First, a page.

Valentina Cortese died this morning in her home in Milan – she was 96.
The great Italian actress had been confined to a wheelchair for several years but was still receiving friends in her beautiful house in Piazza Sant'Erasmo.
Her first important film role was in the 1948 Italian film Les Misérables with the young Marcello Mastroianni (she played both Fantine and Cosette).
She signed a contract with 20th Century Fox in 1948, though, like her compatriot Alida Valli, would eventually break it to return to Europe. She starred in the 1949 film Malaya with Spencer Tracy and James Stewart, Jules Dassin's Thieves' Highway (1949) with Richard Conte and Lee J. Cobb, The House on Telegraph Hill (1951) directed by Robert Wise and co-starring Richard Basehart and William Lundigan, and Joseph L. Mankiewicz's The Barefoot Contessa (1954), with Humphrey Bogart, Ava Gardner, Edmond O'Brien.
In 1952 she and a very young Audrey Hepburn played sisters in the British thriller Secret People.
When she was just fifteen, she began a relationship with conductor Victor de Sabata, but her relationship with the director Giorgio Strehler, founder of the Piccolo Teatro in Milan where she also worked, was very important to her. Chekov's The Cherry Orchard, of which there is a video recording, is legendary among Italian theatre-goers.
Her only son, Jackie Basehart, was born from her marriage to actor Richard Basehart (1951 until their dìvorce in 1960). Her son died in Milan in 2015.
In recent years there were various scandals and arrests as people close to here were suspected of stealing from her – she had an impressive jewellery collection.
In Europe she was in Michelangelo Antonioni's Le Amiche (1955), Gérard Brach's The Boat on the Grass (1971), Terry Gilliam's British film The Adventures of Baron Munchausen (1988), and in Franco Zeffirelli projects such as the film Brother Sun, Sister Moon (1972), the miniseries Jesus of Nazareth (1977) and the film Sparrow (1993). Her final American film role was in When Time Ran Out (1980).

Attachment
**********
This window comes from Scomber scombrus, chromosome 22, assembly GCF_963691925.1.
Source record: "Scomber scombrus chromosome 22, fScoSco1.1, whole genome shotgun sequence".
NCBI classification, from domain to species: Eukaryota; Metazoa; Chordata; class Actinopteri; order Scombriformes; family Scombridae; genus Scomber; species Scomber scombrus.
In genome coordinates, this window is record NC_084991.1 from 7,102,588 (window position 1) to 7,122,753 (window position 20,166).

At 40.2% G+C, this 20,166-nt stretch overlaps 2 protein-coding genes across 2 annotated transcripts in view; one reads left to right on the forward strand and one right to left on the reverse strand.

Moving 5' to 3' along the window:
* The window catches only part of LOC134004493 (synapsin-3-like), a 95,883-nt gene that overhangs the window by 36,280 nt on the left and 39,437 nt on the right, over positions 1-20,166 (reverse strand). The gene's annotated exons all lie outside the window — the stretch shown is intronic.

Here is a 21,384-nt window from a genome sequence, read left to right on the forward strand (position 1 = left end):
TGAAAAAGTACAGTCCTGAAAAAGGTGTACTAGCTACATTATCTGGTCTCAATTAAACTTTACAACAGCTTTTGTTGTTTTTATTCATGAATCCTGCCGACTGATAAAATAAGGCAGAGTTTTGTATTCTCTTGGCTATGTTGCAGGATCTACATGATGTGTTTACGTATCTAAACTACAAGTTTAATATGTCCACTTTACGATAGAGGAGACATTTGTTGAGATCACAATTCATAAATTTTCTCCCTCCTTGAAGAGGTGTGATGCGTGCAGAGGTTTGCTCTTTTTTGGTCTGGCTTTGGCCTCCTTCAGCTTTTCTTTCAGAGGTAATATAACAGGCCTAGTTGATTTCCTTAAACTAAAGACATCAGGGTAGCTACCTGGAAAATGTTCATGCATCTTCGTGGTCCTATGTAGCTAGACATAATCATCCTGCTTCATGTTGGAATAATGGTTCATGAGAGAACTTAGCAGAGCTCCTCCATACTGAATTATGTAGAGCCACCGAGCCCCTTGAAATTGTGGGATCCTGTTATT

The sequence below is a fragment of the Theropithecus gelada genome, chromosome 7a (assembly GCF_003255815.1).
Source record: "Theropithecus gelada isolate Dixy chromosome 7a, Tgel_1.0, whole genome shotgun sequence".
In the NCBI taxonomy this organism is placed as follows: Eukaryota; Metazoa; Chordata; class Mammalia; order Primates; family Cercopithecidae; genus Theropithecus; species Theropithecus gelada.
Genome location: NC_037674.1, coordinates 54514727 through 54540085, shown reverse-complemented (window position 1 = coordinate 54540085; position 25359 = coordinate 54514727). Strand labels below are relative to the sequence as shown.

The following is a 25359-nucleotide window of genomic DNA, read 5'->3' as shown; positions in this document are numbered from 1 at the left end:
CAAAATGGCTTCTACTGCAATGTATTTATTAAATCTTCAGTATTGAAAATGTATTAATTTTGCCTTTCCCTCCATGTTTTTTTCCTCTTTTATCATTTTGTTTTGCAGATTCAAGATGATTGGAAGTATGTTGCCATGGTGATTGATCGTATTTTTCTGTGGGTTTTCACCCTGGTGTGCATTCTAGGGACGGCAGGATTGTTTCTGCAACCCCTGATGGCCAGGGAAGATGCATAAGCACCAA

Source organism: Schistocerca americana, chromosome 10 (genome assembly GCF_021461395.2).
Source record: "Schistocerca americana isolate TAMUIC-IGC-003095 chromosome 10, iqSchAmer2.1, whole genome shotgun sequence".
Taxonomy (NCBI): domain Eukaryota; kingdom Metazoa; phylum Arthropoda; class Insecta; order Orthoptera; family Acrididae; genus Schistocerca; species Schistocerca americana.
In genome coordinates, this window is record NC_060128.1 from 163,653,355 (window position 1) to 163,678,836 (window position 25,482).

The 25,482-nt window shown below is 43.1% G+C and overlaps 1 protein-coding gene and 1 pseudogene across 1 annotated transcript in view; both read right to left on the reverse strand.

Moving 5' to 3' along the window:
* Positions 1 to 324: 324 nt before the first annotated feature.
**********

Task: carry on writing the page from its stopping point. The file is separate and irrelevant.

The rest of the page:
The film Barabba (1961) she made in Italy with Anthony Quinn, Silvana Mangano, Vittorio Gassman and Ernest Borgnine. In 1964 she was directed by Federico Fellini in Giulietta degli spiriti (Juliet of the Spirits) and in the same years appeared alongside Ingrid Bergman in The Visit. She returned to America in 1968 with her colleague Rossella Falk for Robert Aldrich's film The Legend of Lylah Clare with Kim Novak and Peter Finch.
In 1973 she starred in François Truffaut's comedy Day for Night (La Nuit américaine) and received an Oscar nomination as Best Supporting Actress. Ingrid Bergman, who won, famously announced during her speech that it should have gone to Cortese.
Short clip of Valentina Cortese with Audrey Hepburn in the British thriller Secret People (1952):
Graham Spicer is a writer, director and photographer in Milan, blogging (under the name ‘Gramilano') about dance, opera, music and photography for people “who are a bit like me and like some of the things I like”. He was a regular columnist for Opera Now magazine and wrote for the BBC until transferring to Italy.
His scribblings have appeared in various publications from Woman's Weekly to Gay Times, and he wrote the ‘Danza in Italia' column for Dancing Times magazine.